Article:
SMART Program Helps Train Teachers
Teacher Travis Martin tries to make pre-calculus easy for his Rock Bridge High School students.
"I enjoy working with the kids, and get to do the math," he said.
Martin majored in math as a college undergraduate, then received his master's degree from Mizzou's SMART program.
"SMART stands for Science and Math Academy for the Recruitment and Retention of Teachers," he explained.
SMART lets math and science graduates earn their master's in slightly more than a year, shortening the time it usually takes to become a teacher.
"These people who may not have had a route to becoming a teacher in the past now have a way to do that," said Sandra Abell, MU education professor.
Now, professors like Abell hope a new $2 million grant will make the SMART program even smarter.
The National Science Foundation provided the money so researchers can observe student teachers in actual classrooms, not laboratories, then critique their lesson plans and recommend better teaching methods.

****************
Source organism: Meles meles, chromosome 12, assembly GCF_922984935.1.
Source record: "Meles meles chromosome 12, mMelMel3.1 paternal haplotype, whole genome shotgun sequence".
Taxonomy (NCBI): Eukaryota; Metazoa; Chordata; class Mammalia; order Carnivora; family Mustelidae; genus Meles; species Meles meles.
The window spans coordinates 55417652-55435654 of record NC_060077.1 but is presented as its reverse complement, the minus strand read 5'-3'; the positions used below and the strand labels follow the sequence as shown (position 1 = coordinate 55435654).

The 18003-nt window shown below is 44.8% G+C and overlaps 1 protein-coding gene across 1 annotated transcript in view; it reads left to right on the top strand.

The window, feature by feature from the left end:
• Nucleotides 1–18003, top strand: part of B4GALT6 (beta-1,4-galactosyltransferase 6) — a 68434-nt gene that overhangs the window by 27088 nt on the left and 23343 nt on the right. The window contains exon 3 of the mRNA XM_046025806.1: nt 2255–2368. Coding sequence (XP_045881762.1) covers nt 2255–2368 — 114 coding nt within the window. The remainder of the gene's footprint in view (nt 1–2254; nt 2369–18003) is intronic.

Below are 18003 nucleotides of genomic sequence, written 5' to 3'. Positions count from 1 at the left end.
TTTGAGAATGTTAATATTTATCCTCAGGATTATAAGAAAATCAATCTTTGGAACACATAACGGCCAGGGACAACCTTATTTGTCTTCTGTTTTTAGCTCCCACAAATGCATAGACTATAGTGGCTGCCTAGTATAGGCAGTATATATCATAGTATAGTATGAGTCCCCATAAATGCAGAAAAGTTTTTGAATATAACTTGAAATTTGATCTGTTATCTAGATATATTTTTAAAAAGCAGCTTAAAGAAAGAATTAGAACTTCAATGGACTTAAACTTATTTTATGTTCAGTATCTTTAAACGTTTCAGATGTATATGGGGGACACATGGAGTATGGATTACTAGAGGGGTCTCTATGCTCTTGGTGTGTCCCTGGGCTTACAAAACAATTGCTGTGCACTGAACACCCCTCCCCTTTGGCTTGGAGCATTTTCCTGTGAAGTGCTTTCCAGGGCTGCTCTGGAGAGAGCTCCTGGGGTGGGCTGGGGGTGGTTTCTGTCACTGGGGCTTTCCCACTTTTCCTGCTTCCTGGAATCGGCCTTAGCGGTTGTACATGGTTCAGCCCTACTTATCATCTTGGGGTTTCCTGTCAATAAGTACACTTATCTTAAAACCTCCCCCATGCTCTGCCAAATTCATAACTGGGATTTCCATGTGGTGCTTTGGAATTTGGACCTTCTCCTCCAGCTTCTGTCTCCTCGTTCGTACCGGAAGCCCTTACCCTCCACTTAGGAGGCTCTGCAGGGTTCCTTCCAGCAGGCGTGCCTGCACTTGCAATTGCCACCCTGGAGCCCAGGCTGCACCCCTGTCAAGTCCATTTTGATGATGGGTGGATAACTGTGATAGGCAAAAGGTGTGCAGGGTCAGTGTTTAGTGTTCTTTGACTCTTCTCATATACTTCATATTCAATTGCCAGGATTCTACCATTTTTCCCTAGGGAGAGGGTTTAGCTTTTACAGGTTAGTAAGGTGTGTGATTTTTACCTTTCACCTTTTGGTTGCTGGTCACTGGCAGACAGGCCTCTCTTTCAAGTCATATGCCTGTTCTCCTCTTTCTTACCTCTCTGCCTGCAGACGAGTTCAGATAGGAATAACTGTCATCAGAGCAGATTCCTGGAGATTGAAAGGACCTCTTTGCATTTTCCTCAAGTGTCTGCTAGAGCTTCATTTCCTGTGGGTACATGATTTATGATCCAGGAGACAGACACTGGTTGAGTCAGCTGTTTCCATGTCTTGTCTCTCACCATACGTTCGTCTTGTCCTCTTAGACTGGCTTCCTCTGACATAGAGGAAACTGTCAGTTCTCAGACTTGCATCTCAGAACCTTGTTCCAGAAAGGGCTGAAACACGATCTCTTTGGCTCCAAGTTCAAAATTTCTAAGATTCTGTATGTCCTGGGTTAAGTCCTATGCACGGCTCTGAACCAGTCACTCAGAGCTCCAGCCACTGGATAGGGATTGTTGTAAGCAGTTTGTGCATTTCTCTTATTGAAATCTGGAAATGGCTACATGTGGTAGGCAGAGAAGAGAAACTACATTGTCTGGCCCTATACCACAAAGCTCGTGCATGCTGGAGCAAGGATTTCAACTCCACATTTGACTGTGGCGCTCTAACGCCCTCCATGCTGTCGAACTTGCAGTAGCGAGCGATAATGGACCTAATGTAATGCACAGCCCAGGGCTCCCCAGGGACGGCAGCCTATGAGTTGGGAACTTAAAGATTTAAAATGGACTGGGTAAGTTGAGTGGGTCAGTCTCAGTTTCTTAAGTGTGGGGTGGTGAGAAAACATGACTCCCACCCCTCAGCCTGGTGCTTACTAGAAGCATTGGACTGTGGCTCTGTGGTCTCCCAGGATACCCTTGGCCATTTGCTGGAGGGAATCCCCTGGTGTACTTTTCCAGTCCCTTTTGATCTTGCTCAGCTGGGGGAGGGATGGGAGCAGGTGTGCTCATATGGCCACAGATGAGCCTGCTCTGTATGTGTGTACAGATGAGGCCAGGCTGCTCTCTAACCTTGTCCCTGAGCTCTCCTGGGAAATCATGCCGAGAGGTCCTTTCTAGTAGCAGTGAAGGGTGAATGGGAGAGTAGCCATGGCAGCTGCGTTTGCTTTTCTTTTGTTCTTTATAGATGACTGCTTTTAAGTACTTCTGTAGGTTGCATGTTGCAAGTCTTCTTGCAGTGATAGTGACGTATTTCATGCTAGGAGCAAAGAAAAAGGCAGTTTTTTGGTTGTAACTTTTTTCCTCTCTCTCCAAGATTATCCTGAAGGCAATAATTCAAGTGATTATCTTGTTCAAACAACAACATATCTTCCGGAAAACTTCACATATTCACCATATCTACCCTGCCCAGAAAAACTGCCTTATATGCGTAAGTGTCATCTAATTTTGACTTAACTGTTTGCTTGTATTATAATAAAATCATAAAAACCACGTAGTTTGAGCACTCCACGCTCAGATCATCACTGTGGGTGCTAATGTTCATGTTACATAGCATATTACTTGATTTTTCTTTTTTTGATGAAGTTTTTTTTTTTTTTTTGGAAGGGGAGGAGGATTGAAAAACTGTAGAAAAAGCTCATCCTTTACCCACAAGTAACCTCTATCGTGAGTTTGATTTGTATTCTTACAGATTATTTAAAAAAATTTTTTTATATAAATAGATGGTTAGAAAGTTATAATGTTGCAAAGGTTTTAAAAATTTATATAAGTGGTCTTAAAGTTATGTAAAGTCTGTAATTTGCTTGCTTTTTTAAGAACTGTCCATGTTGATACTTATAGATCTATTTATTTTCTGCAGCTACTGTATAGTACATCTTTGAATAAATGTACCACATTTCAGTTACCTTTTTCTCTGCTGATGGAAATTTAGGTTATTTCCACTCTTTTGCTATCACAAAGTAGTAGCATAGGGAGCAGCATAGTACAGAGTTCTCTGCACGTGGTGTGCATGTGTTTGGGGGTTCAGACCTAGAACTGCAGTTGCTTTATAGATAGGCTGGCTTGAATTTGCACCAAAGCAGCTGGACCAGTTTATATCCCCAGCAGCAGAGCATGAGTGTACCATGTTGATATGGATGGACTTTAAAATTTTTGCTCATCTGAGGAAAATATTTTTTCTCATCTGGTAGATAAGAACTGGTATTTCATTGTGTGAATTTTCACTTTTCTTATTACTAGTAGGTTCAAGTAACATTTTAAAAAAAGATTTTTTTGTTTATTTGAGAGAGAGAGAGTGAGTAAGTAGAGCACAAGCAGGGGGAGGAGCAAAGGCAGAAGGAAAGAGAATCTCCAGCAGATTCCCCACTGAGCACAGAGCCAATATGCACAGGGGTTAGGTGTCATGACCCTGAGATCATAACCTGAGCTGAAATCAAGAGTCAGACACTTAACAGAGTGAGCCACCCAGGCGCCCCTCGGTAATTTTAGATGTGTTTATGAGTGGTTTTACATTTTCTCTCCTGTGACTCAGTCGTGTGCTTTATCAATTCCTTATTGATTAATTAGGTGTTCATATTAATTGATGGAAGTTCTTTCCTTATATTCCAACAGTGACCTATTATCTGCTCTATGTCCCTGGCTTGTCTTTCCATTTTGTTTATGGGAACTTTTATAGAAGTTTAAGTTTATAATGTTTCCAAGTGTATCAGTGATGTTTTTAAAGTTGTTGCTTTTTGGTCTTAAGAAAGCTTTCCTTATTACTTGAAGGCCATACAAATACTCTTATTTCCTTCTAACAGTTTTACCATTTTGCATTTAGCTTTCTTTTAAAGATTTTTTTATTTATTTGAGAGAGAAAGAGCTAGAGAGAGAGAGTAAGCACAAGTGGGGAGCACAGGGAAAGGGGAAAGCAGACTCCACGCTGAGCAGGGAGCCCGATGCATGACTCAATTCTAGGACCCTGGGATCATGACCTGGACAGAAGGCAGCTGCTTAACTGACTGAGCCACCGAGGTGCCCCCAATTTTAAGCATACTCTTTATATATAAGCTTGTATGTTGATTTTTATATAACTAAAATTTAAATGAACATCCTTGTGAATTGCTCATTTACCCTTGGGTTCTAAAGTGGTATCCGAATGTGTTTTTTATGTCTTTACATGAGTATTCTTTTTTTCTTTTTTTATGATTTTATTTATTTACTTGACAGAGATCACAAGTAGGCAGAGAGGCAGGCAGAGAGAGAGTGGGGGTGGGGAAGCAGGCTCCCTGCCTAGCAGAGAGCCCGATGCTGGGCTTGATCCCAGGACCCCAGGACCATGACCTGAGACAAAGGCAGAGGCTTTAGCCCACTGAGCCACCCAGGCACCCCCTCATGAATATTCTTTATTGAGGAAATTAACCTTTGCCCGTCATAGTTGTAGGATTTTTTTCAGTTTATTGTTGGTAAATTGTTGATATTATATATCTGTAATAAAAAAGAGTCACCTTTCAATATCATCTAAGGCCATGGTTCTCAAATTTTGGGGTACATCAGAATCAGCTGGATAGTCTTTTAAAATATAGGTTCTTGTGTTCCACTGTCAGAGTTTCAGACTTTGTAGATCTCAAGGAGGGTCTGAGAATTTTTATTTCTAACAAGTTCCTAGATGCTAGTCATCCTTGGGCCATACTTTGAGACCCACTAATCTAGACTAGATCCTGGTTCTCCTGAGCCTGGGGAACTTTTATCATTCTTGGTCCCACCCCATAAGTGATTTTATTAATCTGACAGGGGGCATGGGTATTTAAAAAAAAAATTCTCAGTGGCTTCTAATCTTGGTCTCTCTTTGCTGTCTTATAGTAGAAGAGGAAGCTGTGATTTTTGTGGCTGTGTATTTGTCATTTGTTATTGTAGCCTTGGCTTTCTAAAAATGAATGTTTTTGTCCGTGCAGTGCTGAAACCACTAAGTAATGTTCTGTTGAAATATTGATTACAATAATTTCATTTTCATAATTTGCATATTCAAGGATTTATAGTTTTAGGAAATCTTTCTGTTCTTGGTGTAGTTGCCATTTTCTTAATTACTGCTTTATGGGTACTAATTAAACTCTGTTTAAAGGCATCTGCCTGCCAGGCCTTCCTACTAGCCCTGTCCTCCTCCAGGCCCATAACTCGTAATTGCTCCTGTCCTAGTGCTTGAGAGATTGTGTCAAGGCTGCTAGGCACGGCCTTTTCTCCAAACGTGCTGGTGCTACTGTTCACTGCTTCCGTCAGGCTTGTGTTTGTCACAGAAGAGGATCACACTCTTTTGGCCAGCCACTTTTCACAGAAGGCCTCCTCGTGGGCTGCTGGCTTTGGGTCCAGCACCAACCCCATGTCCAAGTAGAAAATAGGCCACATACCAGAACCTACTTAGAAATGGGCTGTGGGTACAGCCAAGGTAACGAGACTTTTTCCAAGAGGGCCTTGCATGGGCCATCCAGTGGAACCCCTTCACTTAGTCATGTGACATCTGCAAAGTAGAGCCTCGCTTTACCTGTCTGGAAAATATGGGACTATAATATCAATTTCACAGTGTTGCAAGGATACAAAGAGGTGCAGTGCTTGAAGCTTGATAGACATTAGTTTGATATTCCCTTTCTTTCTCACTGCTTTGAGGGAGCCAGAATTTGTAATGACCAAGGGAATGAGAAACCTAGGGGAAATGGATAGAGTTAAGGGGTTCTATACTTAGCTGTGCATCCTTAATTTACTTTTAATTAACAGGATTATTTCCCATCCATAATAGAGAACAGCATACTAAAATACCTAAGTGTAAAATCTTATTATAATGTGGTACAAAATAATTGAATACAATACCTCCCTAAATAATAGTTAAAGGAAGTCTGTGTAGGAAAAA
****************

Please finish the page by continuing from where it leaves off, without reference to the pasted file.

"It's going to give them an opportunity to see what things they should be doing, they shouldn't be doing and should be doing differently," said Martin
"We think that, what we're going to learn, we're going to be able to feed back to universities all over the country that prepare math and science teachers," Abell added.
The grant lets up to 90 student teachers participate in the study.